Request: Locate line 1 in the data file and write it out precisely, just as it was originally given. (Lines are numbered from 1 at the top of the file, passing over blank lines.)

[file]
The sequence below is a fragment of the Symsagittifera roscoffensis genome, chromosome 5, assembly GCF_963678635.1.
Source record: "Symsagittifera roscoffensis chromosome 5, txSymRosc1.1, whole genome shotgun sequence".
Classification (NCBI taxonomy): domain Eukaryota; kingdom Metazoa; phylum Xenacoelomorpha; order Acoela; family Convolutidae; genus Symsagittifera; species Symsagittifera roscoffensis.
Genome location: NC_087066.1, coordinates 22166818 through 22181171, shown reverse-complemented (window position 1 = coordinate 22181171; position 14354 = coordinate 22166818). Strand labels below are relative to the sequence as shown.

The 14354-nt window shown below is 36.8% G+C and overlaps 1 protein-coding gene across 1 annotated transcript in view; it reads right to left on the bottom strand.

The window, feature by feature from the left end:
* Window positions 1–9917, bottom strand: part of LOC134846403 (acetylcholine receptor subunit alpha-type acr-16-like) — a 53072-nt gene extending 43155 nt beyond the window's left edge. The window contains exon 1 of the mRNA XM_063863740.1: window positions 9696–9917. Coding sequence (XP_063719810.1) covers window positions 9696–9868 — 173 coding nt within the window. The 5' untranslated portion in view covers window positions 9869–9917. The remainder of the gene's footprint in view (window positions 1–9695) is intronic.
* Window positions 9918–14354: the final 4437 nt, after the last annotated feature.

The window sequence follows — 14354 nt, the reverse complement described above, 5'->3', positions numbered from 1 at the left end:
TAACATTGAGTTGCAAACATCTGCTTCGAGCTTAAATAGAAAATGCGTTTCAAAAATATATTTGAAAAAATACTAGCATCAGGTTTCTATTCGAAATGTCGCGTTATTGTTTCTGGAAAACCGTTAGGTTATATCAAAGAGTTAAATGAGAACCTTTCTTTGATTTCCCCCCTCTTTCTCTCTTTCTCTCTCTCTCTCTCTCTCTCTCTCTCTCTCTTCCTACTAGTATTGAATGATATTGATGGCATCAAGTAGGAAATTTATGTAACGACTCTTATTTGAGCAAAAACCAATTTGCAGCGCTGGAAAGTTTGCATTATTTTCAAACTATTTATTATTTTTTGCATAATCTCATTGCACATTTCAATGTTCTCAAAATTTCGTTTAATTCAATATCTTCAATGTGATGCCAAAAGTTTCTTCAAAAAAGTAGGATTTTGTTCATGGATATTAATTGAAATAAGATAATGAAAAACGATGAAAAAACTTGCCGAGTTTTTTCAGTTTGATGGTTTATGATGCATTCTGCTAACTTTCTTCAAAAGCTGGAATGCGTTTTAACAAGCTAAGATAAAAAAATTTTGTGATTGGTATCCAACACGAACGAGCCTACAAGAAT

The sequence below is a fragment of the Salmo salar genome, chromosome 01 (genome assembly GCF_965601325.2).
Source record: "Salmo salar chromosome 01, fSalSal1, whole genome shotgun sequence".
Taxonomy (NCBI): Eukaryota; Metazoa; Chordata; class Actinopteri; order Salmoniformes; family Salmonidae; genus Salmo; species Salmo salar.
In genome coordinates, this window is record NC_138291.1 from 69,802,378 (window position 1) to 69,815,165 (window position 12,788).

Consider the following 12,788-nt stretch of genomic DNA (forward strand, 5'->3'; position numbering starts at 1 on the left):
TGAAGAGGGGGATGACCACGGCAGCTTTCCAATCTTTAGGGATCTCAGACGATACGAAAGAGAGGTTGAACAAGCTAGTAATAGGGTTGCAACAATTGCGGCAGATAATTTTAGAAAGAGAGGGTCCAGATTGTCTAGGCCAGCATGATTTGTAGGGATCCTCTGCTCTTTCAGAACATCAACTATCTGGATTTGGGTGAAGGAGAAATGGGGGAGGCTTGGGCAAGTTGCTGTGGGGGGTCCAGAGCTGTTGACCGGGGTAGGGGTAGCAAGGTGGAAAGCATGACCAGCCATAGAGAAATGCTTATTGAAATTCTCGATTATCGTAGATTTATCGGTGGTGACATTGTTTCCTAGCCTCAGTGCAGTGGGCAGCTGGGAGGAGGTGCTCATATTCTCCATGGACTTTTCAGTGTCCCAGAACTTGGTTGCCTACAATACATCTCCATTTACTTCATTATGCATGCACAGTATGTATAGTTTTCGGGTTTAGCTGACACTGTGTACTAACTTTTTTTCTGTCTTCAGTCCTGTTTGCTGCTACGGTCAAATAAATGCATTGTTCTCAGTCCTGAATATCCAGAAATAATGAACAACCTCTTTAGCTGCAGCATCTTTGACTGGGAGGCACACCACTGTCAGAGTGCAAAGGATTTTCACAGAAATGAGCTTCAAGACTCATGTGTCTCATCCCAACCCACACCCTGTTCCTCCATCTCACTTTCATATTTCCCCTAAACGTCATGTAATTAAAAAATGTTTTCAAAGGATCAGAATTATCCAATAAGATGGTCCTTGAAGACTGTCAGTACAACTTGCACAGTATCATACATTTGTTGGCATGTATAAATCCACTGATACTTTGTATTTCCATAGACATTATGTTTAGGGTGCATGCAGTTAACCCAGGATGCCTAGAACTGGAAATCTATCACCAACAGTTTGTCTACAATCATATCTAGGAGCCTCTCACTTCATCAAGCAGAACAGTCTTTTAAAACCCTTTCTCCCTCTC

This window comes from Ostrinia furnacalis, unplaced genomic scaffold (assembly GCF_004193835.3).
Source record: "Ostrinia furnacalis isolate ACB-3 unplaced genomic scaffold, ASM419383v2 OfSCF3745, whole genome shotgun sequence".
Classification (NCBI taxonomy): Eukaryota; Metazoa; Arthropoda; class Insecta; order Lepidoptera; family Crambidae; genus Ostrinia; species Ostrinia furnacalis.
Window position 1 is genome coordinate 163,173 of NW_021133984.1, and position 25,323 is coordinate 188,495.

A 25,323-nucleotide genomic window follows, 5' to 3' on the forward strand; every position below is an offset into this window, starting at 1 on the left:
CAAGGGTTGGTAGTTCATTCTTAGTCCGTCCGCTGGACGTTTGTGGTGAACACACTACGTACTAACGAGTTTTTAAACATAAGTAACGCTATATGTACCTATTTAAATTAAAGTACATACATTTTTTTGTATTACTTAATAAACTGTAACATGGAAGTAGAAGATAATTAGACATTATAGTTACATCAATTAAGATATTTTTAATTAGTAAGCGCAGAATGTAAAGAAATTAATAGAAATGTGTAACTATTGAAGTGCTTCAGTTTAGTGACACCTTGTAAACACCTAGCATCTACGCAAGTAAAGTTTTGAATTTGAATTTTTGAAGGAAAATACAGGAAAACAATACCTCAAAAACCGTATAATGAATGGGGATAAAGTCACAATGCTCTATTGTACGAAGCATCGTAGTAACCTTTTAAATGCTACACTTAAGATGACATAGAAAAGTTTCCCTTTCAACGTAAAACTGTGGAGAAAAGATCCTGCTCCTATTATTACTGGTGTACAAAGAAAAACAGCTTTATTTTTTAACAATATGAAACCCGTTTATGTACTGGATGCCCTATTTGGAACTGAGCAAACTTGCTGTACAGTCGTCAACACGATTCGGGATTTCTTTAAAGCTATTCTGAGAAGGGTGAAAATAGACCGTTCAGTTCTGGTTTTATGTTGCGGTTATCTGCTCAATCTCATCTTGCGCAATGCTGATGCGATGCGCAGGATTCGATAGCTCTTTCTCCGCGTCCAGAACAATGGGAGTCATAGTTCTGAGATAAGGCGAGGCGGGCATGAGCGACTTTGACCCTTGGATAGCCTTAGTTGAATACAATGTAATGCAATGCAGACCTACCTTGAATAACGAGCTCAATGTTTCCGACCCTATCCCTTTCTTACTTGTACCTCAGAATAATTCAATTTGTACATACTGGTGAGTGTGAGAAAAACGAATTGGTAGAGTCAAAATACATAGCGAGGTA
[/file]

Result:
The sequence below is a fragment of the Symsagittifera roscoffensis genome, chromosome 5, assembly GCF_963678635.1.